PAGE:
Foster Talk

Foster Talk | Nurturing your relationship as you foster | Pt#2

By October 19, 2020No Comments
Nurturing your relationship as you foster | Your foster care journey, as a partnership

Part 2 – Your foster care journey, as a partnership …

Once a couple is approved as foster parents and has a placement in the home, the focus may shift to the needs of caring for children.  That is quite necessary and essential.  While we willingly sacrifice our time for the children, we must not neglect the marriage/relationship.

  • Keep lines of communication open.  Look to schedule some time to talk each day.  It may be after dinner when kids are engaged in other activities or when the kids have gone to bed.  You need time to talk about challenges, schedules, appointments, future plans and struggles you may be having.  Create a family calendar/daily journal for each of you to record notes that do not require much discussion.
  • Make decisions as a team.  Foster parenting requires a lot of decisions – everything from accepting a placement, to setting up household rules, even to deciding who will pick up a child from a visit.  You and your partner may not arrive at the same conclusion at the same time.  However, you want to be moving together in the same direction.  
  • Be open and honest in your communication.  Share with your partner what is on your mind and in your heart.  Tell him or her what is bothering you and bringing you stress.  Don’t forget to praise and thank your partner.  
  • Listen to your spouse.  When they have a question or want to talk, turn off the TV, silence the phone, and look at them.  Give them your attention or agree to a time that is more conducive for longer talks.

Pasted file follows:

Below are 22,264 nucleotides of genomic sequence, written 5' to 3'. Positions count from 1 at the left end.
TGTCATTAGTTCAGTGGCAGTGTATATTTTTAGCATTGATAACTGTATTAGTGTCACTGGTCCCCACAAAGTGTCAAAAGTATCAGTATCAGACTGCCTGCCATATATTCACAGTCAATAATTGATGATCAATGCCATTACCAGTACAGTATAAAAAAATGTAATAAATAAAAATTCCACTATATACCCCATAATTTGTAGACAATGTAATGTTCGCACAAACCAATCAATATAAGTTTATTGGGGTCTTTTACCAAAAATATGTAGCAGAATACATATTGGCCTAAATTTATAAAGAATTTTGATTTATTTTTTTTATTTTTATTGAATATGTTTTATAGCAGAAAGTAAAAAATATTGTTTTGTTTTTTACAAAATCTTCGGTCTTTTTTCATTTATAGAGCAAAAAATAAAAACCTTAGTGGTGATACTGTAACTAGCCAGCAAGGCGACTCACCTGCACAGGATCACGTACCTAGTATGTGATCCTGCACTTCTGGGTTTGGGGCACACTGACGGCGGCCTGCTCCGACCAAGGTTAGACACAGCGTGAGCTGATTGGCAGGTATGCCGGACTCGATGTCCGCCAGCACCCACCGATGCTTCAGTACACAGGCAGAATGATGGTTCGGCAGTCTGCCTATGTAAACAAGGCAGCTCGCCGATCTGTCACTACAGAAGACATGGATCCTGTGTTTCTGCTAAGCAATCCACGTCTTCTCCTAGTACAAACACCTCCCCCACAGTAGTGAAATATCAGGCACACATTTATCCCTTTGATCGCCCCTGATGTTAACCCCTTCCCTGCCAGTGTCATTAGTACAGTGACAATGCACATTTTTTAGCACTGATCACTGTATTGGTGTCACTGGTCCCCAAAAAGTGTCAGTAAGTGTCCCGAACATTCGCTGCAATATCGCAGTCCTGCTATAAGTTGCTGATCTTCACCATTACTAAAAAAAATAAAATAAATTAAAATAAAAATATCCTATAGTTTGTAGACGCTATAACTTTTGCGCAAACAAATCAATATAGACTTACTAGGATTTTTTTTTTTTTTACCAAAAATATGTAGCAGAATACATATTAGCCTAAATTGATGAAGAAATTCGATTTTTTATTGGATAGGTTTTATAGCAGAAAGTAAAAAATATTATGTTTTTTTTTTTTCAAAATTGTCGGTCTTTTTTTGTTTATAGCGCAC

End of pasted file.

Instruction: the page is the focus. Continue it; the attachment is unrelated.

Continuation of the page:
• Be consistent in your parenting as much as possible.  Children will test you and your spouse.  They want to see if you are in agreement on things like household rules, bedtime, homework, socializing with friends, and issues of discipline.  Many times, foster children have not had effective parenting and will look to test each foster parent.  It will likely take some time and effort to change negative behaviors and poor habits.  Work to remain a united front.
  • Don’t take behaviors personally.  When a child doesn’t complete a chore, we can’t assume that it was a deliberate act.  They may have truly forgotten or were struggling with other problems. The same is true in your relationship with your partner; remember to communicate before assuming the reason behind their actions.

At KidsPeace, we will provide you with regular casework support and training to help you become a better foster parent.  Even though each day may be filled with successes and challenges, remember to appreciate your partner.  

Next: Facing and winning the challenging times – together …

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